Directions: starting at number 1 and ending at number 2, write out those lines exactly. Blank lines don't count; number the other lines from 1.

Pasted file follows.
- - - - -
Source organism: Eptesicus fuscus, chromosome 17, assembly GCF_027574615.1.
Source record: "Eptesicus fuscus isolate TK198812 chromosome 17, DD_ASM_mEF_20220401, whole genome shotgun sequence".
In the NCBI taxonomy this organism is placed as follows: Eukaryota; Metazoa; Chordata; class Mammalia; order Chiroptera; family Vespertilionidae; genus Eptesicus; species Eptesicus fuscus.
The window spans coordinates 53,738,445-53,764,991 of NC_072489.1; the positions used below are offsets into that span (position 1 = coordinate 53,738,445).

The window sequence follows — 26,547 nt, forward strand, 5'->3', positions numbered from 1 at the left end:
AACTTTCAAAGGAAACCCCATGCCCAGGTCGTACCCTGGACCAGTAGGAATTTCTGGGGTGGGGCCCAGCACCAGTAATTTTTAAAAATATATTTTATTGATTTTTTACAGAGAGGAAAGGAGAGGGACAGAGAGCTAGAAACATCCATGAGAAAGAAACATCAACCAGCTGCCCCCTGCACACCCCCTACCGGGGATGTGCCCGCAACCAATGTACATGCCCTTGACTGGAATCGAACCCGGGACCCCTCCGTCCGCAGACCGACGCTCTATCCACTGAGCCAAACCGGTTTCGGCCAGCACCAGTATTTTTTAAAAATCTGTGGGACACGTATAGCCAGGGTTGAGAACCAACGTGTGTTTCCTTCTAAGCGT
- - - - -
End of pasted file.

Source organism: Eptesicus fuscus, chromosome 17, assembly GCF_027574615.1.
Source record: "Eptesicus fuscus isolate TK198812 chromosome 17, DD_ASM_mEF_20220401, whole genome shotgun sequence".